Ben Gilby speaks to David Kwiatek, the club secretary and first team manager of Pride Park FC who play in the tier seven Derbyshire Ladies League Division One.
David began our conversation by detailing the journey that women’s football has been on at Pride Park FC.
“The club was originally formed from a group of boys playing at the Soccerdome on Pride Park, as a single boy’s mini-soccer team in 2002 and has grown from there. We formed our first girl’s team as under 10s in 2005-6 and they eventually progressed through all the age groups and into Open Age, with some of those original players still playing for our Ladies team. At our height we had thirteen boys and girls teams but hit a barrier when it came to forming new teams, and the numbers declined. We decided to concentrate all our attention and resources on establishing new girl’s teams and finally reversed that trend when we established a FA Wildcats Centre for Girls. At the same time, having been a club without a home – playing at various venues scattered across the city of Derby, we located all our teams’ training and our Ladies home matches at Moorways Stadium.
David then outlined the specific difficulties that Pride Park have faced over the past twelve months or so since the onset of the coronavirus pandemic.
“It’s been a challenge to maintain enthusiasm and motivation, but we’ve tried to stay engaged with our members and it was a relief all round when we were able to resume training at the end of March. It has taken some juggling on the financial side, particularly early on when we didn’t know whether the League would resume and what costs were still to be faced, but our members have been supportive and patient throughout. It also meant that we lost the momentum we were building through our FA Wildcats Football Centre for Girls as we have had to pause the programme during the pandemic (although we were able to place all the girls that were attending with teams) so will be starting afresh when we resume.”
Apart from the pandemic, Pride Park face other challenges. “Like many grassroots clubs, the biggest challenge we face is having sufficient volunteers to run everything,” David said.
“We have a small and dedicated group of volunteers who work wonders, but are constantly stretched and often covering more than one role, so it is far from ideal. As well as they do, we could do so much more if the work could could be spread. It’s something the Committee have been giving a lot of thought to and we have plans to really push for more volunteers in the coming months.”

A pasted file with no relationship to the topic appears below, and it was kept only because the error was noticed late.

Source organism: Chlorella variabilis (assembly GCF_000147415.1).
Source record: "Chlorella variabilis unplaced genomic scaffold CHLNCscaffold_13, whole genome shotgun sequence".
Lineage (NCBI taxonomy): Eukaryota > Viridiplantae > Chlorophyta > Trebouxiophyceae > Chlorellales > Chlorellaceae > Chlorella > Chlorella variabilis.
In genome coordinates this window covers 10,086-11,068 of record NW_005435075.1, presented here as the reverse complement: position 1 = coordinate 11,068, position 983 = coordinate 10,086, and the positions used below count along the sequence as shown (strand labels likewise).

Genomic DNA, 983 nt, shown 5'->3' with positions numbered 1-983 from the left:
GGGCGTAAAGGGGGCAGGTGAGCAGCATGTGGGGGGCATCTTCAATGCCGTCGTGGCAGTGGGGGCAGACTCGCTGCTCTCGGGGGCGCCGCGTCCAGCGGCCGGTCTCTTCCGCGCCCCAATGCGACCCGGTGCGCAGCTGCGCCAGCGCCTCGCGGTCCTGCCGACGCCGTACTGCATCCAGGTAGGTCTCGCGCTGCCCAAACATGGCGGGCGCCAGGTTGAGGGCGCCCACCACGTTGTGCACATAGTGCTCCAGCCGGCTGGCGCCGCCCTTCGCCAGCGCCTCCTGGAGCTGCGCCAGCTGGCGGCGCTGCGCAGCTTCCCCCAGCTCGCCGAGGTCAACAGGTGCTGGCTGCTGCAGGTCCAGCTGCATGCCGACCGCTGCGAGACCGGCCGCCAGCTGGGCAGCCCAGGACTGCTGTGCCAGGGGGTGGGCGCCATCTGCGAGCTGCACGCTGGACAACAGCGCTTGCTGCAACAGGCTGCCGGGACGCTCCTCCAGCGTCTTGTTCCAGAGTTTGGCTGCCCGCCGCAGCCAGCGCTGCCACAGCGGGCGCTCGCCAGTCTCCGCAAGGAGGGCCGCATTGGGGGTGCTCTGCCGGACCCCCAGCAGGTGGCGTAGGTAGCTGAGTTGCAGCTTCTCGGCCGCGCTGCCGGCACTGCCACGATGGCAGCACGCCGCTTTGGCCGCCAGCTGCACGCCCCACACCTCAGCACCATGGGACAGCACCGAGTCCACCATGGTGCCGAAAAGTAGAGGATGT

“All our volunteers and helpers are unsung heroes, whether they are on the Committee, coaching, helping with a team or running the line or all of these! They all make a valuable contribution without which the girls and ladies would not be able to train and play each week, which is, ultimately, the aim.”
“In that context it’s difficult to single out individuals, and I’d like to give them all a shout out – but will mention Andy Hobson, one of our newest volunteers, having started coaching with his daughter’s team only a short time ago. His enthusiasm and willingness to be involved in the club’s activities – playing a big part in getting three teams up and running – reinvigorates the old hands like me! Our Treasurer, Dave Wilsoncroft has been handling our finances for as long as anyone can remember and longer than he’d like! Then there’s our Chairman James Skinner who coached a team for around ten years, helped out with others, managed kit on behalf of the club, and now provides a steady and calming lead in meetings.”
With football now able to resume again, I asked David what the club’s schedule looks like between now and the end of the campaign.
“We’re about to resume our league season, with the first of eleven remaining fixtures. The Derbyshire Ladies and Girls League had the foresight with the support of the Derbyshire FA to make provision for an extended season, into June, which has proved necessary, and have kept the clubs fully informed along the way. As things stand and with a couple of mid-week games, we should finish our fixtures in mid-June.”
David then went on to outline the pathway from girls to women’s football like at Pride Park.
“We currently have four junior teams – under 8, 9, 10 and 12 girls, in addition to our Ladies, so in total there’s around forty girls and sixty players in total. We were also running a FA Wildcats Football for Girls Centre before the pandemic, so the aim is to resume that with a focus on four to seven year old girls.”